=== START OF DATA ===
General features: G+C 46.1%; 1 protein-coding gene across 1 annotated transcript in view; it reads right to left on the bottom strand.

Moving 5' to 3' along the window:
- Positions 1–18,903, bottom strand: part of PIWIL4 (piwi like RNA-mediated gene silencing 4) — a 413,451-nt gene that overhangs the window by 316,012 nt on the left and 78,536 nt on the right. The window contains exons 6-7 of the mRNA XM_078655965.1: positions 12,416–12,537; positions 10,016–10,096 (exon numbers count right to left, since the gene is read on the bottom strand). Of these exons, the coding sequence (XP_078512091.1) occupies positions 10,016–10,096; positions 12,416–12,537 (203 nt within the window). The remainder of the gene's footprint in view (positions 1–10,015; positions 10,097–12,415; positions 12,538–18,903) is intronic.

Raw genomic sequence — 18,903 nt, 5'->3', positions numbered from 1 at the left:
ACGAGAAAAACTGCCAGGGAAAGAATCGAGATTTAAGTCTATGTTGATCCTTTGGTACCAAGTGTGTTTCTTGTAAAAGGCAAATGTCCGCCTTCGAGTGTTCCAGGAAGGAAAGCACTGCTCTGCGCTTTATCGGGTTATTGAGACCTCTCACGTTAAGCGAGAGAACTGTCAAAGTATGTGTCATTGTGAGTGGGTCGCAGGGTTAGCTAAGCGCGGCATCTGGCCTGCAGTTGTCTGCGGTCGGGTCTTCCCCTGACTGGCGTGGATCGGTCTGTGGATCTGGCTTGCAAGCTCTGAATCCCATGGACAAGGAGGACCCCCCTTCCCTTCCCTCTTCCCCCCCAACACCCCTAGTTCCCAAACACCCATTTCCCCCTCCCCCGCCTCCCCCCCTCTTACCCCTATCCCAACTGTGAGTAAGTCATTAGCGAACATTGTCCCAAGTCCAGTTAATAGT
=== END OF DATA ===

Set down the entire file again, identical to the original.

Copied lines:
General features: G+C 46.1%; 1 protein-coding gene across 1 annotated transcript in view; it reads right to left on the bottom strand.

Moving 5' to 3' along the window:
- Positions 1–18,903, bottom strand: part of PIWIL4 (piwi like RNA-mediated gene silencing 4) — a 413,451-nt gene that overhangs the window by 316,012 nt on the left and 78,536 nt on the right. The window contains exons 6-7 of the mRNA XM_078655965.1: positions 12,416–12,537; positions 10,016–10,096 (exon numbers count right to left, since the gene is read on the bottom strand). Of these exons, the coding sequence (XP_078512091.1) occupies positions 10,016–10,096; positions 12,416–12,537 (203 nt within the window). The remainder of the gene's footprint in view (positions 1–10,015; positions 10,097–12,415; positions 12,538–18,903) is intronic.

Raw genomic sequence — 18,903 nt, 5'->3', positions numbered from 1 at the left:
ACGAGAAAAACTGCCAGGGAAAGAATCGAGATTTAAGTCTATGTTGATCCTTTGGTACCAAGTGTGTTTCTTGTAAAAGGCAAATGTCCGCCTTCGAGTGTTCCAGGAAGGAAAGCACTGCTCTGCGCTTTATCGGGTTATTGAGACCTCTCACGTTAAGCGAGAGAACTGTCAAAGTATGTGTCATTGTGAGTGGGTCGCAGGGTTAGCTAAGCGCGGCATCTGGCCTGCAGTTGTCTGCGGTCGGGTCTTCCCCTGACTGGCGTGGATCGGTCTGTGGATCTGGCTTGCAAGCTCTGAATCCCATGGACAAGGAGGACCCCCCTTCCCTTCCCTCTTCCCCCCCAACACCCCTAGTTCCCAAACACCCATTTCCCCCTCCCCCGCCTCCCCCCCTCTTACCCCTATCCCAACTGTGAGTAAGTCATTAGCGAACATTGTCCCAAGTCCAGTTAATAGT